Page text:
Margaret Goldsmid

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Margaret Goldsmid

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margaret-goldsmidMy story: A Stump with a band of iron and brass.

I was diagnosed with Acute Myeloid Leukemia on 17 November 1999. I was forty two years old.  Up to then I had hardly ever been ill; I was at first filled with a sense of disbelief, which turned to a sense of shock as the news sunk in.  I felt numb. Am I going to die?  Am I going to die?  The question kept milling through my head.

I eventually came to see my illness as gift, not one I would like to receive again, but one I would always be grateful for because 17 November 1999 was the day I received a promise from God.

I believe there are many pathways to God – mine happens to be through Christianity.  One of the first things I put into the suitcase I packed for the hospital on that warm Wednesday afternoon, was my Bible. I hadn’t read for some time.  That evening, in my unfamiliar hospital room, after a barrage of tests, after visits from doctors and psychologists, after seeing the confusion in my six year old son’s eyes as he handed me a drawing he made at school and noticing my husband was holding back his tears, when all was quiet, I picked up my Bible.  It opened up in chapter four in the book of Daniel.

I read about King Nebuchadnezzer who had a dream.  He dreamt of a big, beautiful tree in the middle of the earth under which the beasts of the earth had shadow and in which the birds of the earth nested.  Then came a voice from heaven which cried aloud, “Hew down the tree, and cut off his branches, shake off his leaves, and scatter his fruit: let the beasts get away from under it, and the fowls from his branches. Nevertheless, leave the stump of his roots in the earth, with a band of iron and brass round it … Let his heart be changed from man’s, and let a beast’s hear be given unto him: and let seven times pass over him”.

Daniel explained to the king that he himself was the tree in his dream and that God had decreed that he will be driven from his home and was to live in the veldt with the animals for seven years.  However, his kingdom will be given back to him once he gave the glory to God and the tree would grow again, bigger and more beautiful than before.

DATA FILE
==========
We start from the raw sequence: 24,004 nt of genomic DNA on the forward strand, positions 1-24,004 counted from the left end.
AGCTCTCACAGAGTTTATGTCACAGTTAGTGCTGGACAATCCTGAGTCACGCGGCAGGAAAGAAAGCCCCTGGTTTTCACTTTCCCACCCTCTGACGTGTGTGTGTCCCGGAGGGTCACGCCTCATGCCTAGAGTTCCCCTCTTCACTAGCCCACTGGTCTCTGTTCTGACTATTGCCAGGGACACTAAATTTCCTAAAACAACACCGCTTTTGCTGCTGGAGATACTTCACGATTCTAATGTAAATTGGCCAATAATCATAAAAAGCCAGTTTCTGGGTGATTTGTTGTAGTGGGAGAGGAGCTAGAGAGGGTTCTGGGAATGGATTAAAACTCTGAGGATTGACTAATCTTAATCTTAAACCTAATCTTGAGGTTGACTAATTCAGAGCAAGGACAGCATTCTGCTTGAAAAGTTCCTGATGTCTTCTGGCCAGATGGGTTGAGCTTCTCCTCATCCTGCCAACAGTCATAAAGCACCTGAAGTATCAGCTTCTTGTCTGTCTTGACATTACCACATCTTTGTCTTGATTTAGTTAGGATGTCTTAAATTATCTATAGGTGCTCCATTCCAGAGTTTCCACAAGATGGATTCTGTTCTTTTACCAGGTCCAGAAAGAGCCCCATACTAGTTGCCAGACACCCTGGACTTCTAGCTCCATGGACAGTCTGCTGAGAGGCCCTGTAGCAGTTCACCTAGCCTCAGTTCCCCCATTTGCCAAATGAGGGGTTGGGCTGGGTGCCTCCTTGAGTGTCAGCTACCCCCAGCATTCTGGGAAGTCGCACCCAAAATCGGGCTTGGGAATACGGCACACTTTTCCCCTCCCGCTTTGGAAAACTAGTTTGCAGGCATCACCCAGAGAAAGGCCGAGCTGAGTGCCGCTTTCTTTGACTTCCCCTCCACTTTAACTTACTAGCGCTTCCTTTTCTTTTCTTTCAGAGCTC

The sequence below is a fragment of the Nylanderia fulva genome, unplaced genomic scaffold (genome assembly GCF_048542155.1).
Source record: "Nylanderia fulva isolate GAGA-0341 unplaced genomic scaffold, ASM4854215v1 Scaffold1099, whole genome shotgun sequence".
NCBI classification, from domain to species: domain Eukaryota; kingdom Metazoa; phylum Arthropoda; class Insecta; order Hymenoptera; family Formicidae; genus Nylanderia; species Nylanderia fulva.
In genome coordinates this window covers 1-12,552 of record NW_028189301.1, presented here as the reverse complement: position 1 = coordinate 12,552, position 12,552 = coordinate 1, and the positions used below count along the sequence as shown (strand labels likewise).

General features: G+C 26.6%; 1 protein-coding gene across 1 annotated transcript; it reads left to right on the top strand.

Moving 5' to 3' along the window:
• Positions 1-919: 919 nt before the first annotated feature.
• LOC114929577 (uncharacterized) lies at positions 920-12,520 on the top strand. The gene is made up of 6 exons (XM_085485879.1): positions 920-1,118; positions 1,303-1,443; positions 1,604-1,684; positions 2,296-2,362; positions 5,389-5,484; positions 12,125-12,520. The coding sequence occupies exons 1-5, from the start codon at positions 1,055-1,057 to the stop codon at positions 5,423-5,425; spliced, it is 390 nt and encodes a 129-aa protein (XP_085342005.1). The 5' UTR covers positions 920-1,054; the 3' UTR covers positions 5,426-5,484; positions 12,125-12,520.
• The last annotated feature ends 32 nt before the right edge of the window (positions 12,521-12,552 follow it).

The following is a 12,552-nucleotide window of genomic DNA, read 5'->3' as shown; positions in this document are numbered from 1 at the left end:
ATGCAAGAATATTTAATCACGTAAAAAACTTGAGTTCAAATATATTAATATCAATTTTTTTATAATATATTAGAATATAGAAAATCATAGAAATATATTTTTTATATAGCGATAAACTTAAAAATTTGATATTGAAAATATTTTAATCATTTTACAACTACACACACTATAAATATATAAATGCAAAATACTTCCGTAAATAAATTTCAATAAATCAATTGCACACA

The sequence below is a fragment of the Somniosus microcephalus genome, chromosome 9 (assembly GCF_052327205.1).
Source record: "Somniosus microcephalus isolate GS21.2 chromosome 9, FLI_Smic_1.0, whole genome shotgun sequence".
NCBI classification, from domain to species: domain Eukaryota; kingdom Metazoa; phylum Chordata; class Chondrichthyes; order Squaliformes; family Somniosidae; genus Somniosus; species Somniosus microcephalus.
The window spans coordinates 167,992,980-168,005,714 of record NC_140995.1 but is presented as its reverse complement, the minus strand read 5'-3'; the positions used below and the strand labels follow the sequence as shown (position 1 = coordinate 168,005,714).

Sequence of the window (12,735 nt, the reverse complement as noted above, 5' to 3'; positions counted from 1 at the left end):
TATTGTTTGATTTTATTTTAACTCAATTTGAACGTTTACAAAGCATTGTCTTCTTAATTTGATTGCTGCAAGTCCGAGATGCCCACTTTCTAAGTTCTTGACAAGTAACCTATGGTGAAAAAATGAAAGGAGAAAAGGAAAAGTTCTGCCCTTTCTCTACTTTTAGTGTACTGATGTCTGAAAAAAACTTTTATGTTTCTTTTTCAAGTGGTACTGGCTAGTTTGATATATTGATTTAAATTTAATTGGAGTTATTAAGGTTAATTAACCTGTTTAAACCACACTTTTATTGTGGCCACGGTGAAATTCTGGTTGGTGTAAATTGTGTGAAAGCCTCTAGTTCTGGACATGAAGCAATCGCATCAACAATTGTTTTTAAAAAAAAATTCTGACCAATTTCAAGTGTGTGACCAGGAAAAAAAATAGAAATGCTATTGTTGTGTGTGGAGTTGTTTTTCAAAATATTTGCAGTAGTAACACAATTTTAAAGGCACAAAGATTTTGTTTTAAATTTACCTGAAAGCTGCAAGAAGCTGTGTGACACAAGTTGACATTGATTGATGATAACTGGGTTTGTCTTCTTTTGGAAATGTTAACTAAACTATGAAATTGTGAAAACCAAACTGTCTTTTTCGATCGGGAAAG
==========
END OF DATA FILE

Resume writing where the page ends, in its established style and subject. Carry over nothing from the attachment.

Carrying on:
To me this was a clear message of regeneration, of life given back; I felt God had made me a promise.  I held on to the image of a growing tree, of life resurgent through new leaves sprouting, during the next eighteen months. I believed I was going to be healed. I believed I would see my son grow up -Eighty percent of the time.

Twenty percent of the time I had real doubts.  What if I misinterpreted the message in Daniel 4?  What if I imagined a promise from God because I wanted to believe I would be healed? What if there was no God? Each time something inside me said, “Trust Me, I am with you”.  My belief was sorely tested when, after being in remission for ten months, I learned that the cancer had come back.  On 17 November 2000, exactly one year after my diagnosis, I walked into Garden City Clinic again to start a second five month period of chemo treatment. It was during this period that I told my excellent physician, Dr Paul du Toit, that I wanted to go for the bone marrow transplant I had up to then resisted.

I was referred to the exceptional Professor Jacobs at the Constantia Berg Clinic in Plumstead, Cape Town.  In January 2001 I was in remission again after chemo, but my bone marrow was regenerating slower and slower after each new chemo session.  I needed to find a donor fast.  My brothers and sisters were tested but none of them were compatible.  They started looking overseas.  I was warned there was no guarantee they would find a donor at all, but even if they did, it could take up to three months or more.

Again my belief was tested.  What if they didn’t find one?  What if time ran out?  As it was, it became more and more difficult to complete the four kilometers I jogged every other day.  The tension was at times unbearable.  But each time I was buoyed by the promise I believed I was given.  I meditated often and kept the image of bright new green leaves bursting from the bud alive in my mind.

Then after four weeks came the news; they had found a donor in France! After only one month!  I was so happy.

I had my transplant on 26 April 2001.  For some reason I decided to read the book of Daniel from beginning to end at the time.  Three days after the transplant, I read Daniel 4 again.  As I read the same words I had read in that hospital room eighteen months ago, I perceived the new bone marrow as the life-giving sap of a tree.  I saw it pushing through my veins.  I knew then that I was going to make it.  The ordeal was over.  The next day Professor Jacobs came with the good news; the bone marrow was growing.

Yes, there were still many ups and downs after that, and, yes, it took a year before I felt my old self again but I have been extremely healthy since.  It has been almost ten years since I was diagnosed the first time.  I live a completely normal busy life and have seen my son grow up to be a talented, lively, stubborn, opinionated, difficult oh, such a lovely teenager.  I feel blessed to have felt the presence of God so keenly.  I am so lucky to be alive.  I am grateful to Dr. du Toit, Professor Jacobs and his wonderful team and the generous French donor, who gave me a second chance.

I was inspired by other Leukaemia survivors and I would like my story to give hope to those still struggling with the disease.

Margaret Goldsmid